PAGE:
Table 1.

Specimens of Chondrodactylus used in the molecular phylogenetic analysis of the genus and their corresponding GenBank numbers. Specimens marked “fragment” in one of the GenBank columns were represented by sequence data adequate to verify species identity but not sufficiently informative for meaningful placement within a species-level clade. These specimens have neither been included in Figure 2 Nor have their sequences been deposited in GenBank. See Materials and Methods for most museum collection abbreviations. Additional museum identifiers are: INBAC = Instituto Nacional da Biodiversidade e Áreas de ConservaÇÃo, Luanda; ISCED = Instituto Superior de CiÊncias de EducaÇÃo da HuÍla, Lubango; LSUMZ = Louisiana Museum of Natural History, Baton Rouge; LUN = LÚrio University, Nampula; NMB = National Museum Bloemfontein; NMZB = Natural History Museum of Zimbabwe, Bulawayo; TNHC = Texas Natural History Collections, University of Texas at Austin; UF = University of Florida, Florida State Museum of Natural History, Gainesville. Collection ID refers to field or tissue numbers: AMB = Aaron M. Bauer; ANG = PEM Angola; DGB = Donald G. Broadley; ESP = Elizabeth Scott Prendini; JB = Jon Boone; JET = James E. Titus-McQuillan; JM = Johan Marais; JVV = Jens V. Vindum; KHH = Koanaka Hills Expedition, Sam Houston State University; KTH = Krystal Tolley; LMH = Vincent Egan; MB, MBUR = Marius Burger; MCZ F, MCZ A, MCZ Z = MCZField series; MDH = Morgan D. Heinz; MH = Michael Cunningham; PEM FN = PEM field number series; WC, WCDNA = Werner Conradie; WRB = William R. Branch . Country abbreviations: ANG = Angola, BOT = Botswana, MOZ = Mozambique, NAM = Namibia, RSA = Republic of South Africa, ZAM = Zambia, ZIM = Zimbabwe.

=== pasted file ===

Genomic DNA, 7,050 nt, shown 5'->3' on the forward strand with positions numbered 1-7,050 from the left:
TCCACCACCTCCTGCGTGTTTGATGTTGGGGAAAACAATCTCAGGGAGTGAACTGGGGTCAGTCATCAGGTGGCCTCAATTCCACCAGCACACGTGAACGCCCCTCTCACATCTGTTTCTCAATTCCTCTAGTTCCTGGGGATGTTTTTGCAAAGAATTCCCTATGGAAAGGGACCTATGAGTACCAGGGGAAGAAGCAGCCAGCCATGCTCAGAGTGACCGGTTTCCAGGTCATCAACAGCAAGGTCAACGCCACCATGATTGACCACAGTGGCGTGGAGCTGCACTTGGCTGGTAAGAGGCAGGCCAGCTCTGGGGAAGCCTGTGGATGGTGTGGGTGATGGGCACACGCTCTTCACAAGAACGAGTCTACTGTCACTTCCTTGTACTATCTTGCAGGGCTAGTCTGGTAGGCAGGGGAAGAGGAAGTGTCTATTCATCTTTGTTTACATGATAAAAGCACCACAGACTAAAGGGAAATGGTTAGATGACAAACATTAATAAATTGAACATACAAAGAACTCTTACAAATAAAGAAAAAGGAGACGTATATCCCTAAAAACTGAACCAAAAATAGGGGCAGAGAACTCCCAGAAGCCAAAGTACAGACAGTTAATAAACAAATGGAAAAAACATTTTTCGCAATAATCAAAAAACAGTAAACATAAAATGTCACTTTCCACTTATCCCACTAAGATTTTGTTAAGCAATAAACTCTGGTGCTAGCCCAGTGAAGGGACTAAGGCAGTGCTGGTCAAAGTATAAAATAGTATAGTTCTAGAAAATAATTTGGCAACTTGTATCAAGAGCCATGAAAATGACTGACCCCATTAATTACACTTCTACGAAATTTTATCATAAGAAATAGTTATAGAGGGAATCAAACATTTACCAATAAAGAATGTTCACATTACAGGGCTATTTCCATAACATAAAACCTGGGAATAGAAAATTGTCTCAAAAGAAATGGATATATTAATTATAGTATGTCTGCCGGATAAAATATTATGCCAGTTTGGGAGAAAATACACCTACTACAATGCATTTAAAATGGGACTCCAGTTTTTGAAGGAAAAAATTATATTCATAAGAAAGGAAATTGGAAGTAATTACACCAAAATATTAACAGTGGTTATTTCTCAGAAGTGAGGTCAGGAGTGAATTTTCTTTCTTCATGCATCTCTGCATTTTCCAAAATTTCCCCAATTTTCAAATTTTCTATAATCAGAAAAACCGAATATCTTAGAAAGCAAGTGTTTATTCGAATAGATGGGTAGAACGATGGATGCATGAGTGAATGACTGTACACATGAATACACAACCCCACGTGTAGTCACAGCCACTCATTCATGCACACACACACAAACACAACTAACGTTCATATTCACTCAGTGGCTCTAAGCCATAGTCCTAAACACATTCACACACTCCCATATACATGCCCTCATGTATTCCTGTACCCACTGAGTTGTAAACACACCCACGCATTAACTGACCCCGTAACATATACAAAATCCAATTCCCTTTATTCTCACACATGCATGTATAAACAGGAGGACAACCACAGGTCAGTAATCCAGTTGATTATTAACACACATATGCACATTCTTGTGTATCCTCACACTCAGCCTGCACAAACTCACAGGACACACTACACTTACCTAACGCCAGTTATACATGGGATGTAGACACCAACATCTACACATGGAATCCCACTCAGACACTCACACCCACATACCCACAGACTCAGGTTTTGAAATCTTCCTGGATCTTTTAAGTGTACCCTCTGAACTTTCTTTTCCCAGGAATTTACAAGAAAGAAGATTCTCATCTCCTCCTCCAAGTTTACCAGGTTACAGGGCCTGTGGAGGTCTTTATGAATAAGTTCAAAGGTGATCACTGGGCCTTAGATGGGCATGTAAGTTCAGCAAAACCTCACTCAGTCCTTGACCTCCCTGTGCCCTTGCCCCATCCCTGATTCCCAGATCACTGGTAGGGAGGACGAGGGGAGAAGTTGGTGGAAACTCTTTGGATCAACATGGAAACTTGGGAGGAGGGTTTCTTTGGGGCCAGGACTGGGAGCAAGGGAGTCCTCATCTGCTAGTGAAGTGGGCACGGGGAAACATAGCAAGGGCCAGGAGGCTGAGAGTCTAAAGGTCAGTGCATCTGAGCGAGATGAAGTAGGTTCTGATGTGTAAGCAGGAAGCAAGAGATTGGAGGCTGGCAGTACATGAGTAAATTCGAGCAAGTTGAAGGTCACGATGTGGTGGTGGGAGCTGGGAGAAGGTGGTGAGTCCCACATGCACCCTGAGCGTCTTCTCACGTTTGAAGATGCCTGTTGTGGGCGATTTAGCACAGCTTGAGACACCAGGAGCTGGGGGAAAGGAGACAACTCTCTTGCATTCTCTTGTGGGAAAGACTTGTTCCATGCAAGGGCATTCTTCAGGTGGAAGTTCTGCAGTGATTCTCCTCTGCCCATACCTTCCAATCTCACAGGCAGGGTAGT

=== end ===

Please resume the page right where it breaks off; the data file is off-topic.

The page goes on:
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Molecular and Phylogenetic Methods

Genomic DNA was isolated from ethanol-preserved tissues via Qiagen DNeasy blood and tissue kit (Valencia, California, USA). We chose to target mitochondrial and nuclear loci that have proven useful in assessing inter- and intraspecific relationships among gekkotans, providing us the opportunity to take advantage of preexisting sequence data. For samples unique to this study, segments of the mitochondrial locus ND2 (NADH dehydrogenase subunit 2; 1,052 base pairs [bp]), and nuclear loci RAG1 (recombination activating gene 1; 1,068 bp) and PDC (Phosducin; 394 bp), were amplified under standard protocols in 25-mL reactions with published and novel primer pairs (see Table 2). Amplified products were visualized on 1.5% agarose gels and purified using AMPure magnetic bead system (Agencourt Bioscience). Sequencing reactions used ABI Prism BigDyeTerminator (Applied Biosystems), and product was purified using Agencourt CleanSeq magnetic bead system (Agencourt Bioscience). Sequencing was carried out on an automated ABI 3730 for electrophoresis, and electropherograms were imported into Geneious 9.0 ( for assembly and subsequent alignment via MAFFT. We inspected all alignments by eye and made adjustments as needed.

Table 2.

Primers used for PCR amplification and sequencing.


To estimate phylogenetic relationships we used IQTree 2 (Minh et al., 2020). To start we analyzed each locus individually using a single representative of each species to investigate among-locus concordance. In addition to the 3 loci forming the core of this study, we also included data from the nuclear gene KIF24 (kinesin family member 24; 592 bp) from the data set of Heinicke et al. (2017). Following this exercise, we concatenated the fully sampled alignments and implemented a concatenated partition-by-locus model (option -q; Chernomor et al., 2016) with preferred substitution models determined by ModelFinder (Kalyaanamoorthy et al., 2017). We estimated branch support using the ultrafast bootstrap (BS) approximation with 1,000 replicates (option -bb 1000; Hoang et al., 2018). Uncorrected pairwise p-distances (mean and range) for the mitochondrial locus ND2 were calculated for ingroup taxa using Geneious 9.0.

Morphology and Species Concept